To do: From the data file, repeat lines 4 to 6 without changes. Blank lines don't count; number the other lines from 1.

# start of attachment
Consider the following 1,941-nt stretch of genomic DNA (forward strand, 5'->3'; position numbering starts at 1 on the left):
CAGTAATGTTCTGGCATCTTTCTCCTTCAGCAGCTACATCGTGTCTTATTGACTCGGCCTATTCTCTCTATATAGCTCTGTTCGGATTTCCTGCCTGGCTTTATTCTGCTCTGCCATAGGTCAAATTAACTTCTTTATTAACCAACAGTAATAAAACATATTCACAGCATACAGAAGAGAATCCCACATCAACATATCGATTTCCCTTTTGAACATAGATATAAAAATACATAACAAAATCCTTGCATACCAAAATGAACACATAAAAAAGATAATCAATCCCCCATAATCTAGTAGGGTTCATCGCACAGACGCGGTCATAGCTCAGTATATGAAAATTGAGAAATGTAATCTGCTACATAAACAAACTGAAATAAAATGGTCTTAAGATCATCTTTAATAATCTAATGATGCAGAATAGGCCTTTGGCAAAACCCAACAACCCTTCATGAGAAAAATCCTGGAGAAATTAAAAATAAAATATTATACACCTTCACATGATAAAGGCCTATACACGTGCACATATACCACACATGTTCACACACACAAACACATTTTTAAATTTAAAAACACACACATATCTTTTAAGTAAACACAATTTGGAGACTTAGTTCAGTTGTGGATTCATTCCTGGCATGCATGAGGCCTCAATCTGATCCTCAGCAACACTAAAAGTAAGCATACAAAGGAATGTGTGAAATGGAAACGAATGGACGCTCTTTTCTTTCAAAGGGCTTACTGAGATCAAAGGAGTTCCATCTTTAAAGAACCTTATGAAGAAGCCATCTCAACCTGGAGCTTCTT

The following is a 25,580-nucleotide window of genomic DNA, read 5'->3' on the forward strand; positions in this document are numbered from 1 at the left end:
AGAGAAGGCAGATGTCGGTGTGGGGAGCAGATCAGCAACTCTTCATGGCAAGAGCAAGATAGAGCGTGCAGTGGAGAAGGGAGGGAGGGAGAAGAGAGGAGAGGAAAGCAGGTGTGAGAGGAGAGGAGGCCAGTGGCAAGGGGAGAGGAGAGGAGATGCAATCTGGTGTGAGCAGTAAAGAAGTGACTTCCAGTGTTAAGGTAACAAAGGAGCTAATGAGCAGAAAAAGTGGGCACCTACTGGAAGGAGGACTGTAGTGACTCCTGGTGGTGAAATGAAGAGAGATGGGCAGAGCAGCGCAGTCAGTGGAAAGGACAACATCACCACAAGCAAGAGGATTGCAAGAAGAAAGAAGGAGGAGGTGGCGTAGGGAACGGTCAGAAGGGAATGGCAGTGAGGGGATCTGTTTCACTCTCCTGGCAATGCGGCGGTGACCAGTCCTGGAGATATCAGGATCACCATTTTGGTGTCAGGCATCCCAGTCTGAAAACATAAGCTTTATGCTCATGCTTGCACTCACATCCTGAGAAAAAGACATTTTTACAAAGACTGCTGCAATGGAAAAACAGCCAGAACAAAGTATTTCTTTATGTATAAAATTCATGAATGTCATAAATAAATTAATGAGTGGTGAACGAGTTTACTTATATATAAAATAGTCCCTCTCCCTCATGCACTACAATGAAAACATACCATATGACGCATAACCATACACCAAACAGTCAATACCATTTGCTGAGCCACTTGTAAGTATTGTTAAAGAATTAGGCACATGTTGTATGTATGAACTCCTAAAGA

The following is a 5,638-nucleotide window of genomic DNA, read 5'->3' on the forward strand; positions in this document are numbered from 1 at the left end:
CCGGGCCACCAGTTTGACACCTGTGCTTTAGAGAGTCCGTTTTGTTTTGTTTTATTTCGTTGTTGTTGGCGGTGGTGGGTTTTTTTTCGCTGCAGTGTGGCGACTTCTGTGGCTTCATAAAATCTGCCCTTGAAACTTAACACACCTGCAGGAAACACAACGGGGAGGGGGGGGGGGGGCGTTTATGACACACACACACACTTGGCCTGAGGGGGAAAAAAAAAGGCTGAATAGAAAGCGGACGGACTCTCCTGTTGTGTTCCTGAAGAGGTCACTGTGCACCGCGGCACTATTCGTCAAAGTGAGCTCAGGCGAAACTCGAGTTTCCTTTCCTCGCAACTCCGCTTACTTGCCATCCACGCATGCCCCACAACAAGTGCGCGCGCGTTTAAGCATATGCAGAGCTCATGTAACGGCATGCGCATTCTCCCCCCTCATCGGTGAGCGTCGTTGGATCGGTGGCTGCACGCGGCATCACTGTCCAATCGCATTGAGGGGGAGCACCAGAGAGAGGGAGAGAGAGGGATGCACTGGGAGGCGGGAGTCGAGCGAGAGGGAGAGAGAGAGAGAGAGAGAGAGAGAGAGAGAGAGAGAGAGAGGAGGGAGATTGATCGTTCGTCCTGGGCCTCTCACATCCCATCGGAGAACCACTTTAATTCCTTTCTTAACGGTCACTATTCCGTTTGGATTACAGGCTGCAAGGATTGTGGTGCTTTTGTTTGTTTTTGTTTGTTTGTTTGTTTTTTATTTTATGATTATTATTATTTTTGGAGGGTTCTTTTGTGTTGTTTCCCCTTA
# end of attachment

AGAGAAGGCAGATGTCGGTGTGGGGAGCAGATCAGCAACTCTTCATGGCAAGAGCAAGATAGAGCGTGCAGTGGAGAAGGGAGGGAGGGAGAAGAGAGGAGAGGAAAGCAGGTGTGAGAGGAGAGGAGGCCAGTGGCAAGGGGAGAGGAGAGGAGATGCAATCTGGTGTGAGCAGTAAAGAAGTGACTTCCAGTGTTAAGGTAACAAAGGAGCTAATGAGCAGAAAAAGTGGGCACCTACTGGAAGGAGGACTGTAGTGACTCCTGGTGGTGAAATGAAGAGAGATGGGCAGAGCAGCGCAGTCAGTGGAAAGGACAACATCACCACAAGCAAGAGGATTGCAAGAAGAAAGAAGGAGGAGGTGGCGTAGGGAACGGTCAGAAGGGAATGGCAGTGAGGGGATCTGTTTCACTCTCCTGGCAATGCGGCGGTGACCAGTCCTGGAGATATCAGGATCACCATTTTGGTGTCAGGCATCCCAGTCTGAAAACATAAGCTTTATGCTCATGCTTGCACTCACATCCTGAGAAAAAGACATTTTTACAAAGACTGCTGCAATGGAAAAACAGCCAGAACAAAGTATTTCTTTATGTATAAAATTCATGAATGTCATAAATAAATTAATGAGTGGTGAACGAGTTTACTTATATATAAAATAGTCCCTCTCCCTCATGCACTACAATGAAAACATACCATATGACGCATAACCATACACCAAACAGTCAATACCATTTGCTGAGCCACTTGTAAGTATTGTTAAAGAATTAGGCACATGTTGTATGTATGAACTCCTAAAGA

The following is a 5,638-nucleotide window of genomic DNA, read 5'->3' on the forward strand; positions in this document are numbered from 1 at the left end:
CCGGGCCACCAGTTTGACACCTGTGCTTTAGAGAGTCCGTTTTGTTTTGTTTTATTTCGTTGTTGTTGGCGGTGGTGGGTTTTTTTTCGCTGCAGTGTGGCGACTTCTGTGGCTTCATAAAATCTGCCCTTGAAACTTAACACACCTGCAGGAAACACAACGGGGAGGGGGGGGGGGGGCGTTTATGACACACACACACACTTGGCCTGAGGGGGAAAAAAAAAGGCTGAATAGAAAGCGGACGGACTCTCCTGTTGTGTTCCTGAAGAGGTCACTGTGCACCGCGGCACTATTCGTCAAAGTGAGCTCAGGCGAAACTCGAGTTTCCTTTCCTCGCAACTCCGCTTACTTGCCATCCACGCATGCCCCACAACAAGTGCGCGCGCGTTTAAGCATATGCAGAGCTCATGTAACGGCATGCGCATTCTCCCCCCTCATCGGTGAGCGTCGTTGGATCGGTGGCTGCACGCGGCATCACTGTCCAATCGCATTGAGGGGGAGCACCAGAGAGAGGGAGAGAGAGGGATGCACTGGGAGGCGGGAGTCGAGCGAGAGGGAGAGAGAGAGAGAGAGAGAGAGAGAGAGAGAGAGAGAGAGAGGAGGGAGATTGATCGTTCGTCCTGGGCCTCTCACATCCCATCGGAGAACCACTTTAATTCCTTTCTTAACGGTCACTATTCCGTTTGGATTACAGGCTGCAAGGATTGTGGTGCTTTTGTTTGTTTTTGTTTGTTTGTTTGTTTTTTATTTTATGATTATTATTATTTTTGGAGGGTTCTTTTGTGTTGTTTCCCCTTA